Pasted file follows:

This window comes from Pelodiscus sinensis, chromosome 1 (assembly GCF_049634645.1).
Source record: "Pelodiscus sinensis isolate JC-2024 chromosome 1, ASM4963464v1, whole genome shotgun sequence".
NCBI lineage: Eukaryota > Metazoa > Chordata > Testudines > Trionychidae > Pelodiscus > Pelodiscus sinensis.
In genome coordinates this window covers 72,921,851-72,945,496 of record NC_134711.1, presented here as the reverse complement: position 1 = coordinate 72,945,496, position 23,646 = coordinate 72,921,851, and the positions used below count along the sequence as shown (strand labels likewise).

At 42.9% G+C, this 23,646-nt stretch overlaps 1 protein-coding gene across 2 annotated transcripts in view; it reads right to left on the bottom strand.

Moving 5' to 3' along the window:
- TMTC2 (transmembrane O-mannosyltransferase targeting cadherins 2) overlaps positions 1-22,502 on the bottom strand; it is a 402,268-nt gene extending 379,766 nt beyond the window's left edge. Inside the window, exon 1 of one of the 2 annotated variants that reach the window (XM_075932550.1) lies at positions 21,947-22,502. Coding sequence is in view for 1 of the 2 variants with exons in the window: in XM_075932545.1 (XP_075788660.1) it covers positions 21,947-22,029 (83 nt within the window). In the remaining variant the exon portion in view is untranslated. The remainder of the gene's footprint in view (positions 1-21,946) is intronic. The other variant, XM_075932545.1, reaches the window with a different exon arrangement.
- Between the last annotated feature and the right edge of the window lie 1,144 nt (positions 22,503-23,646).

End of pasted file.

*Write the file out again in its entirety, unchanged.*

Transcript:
This window comes from Pelodiscus sinensis, chromosome 1 (assembly GCF_049634645.1).
Source record: "Pelodiscus sinensis isolate JC-2024 chromosome 1, ASM4963464v1, whole genome shotgun sequence".
NCBI lineage: Eukaryota > Metazoa > Chordata > Testudines > Trionychidae > Pelodiscus > Pelodiscus sinensis.
In genome coordinates this window covers 72,921,851-72,945,496 of record NC_134711.1, presented here as the reverse complement: position 1 = coordinate 72,945,496, position 23,646 = coordinate 72,921,851, and the positions used below count along the sequence as shown (strand labels likewise).

At 42.9% G+C, this 23,646-nt stretch overlaps 1 protein-coding gene across 2 annotated transcripts in view; it reads right to left on the bottom strand.

Moving 5' to 3' along the window:
- TMTC2 (transmembrane O-mannosyltransferase targeting cadherins 2) overlaps positions 1-22,502 on the bottom strand; it is a 402,268-nt gene extending 379,766 nt beyond the window's left edge. Inside the window, exon 1 of one of the 2 annotated variants that reach the window (XM_075932550.1) lies at positions 21,947-22,502. Coding sequence is in view for 1 of the 2 variants with exons in the window: in XM_075932545.1 (XP_075788660.1) it covers positions 21,947-22,029 (83 nt within the window). In the remaining variant the exon portion in view is untranslated. The remainder of the gene's footprint in view (positions 1-21,946) is intronic. The other variant, XM_075932545.1, reaches the window with a different exon arrangement.
- Between the last annotated feature and the right edge of the window lie 1,144 nt (positions 22,503-23,646).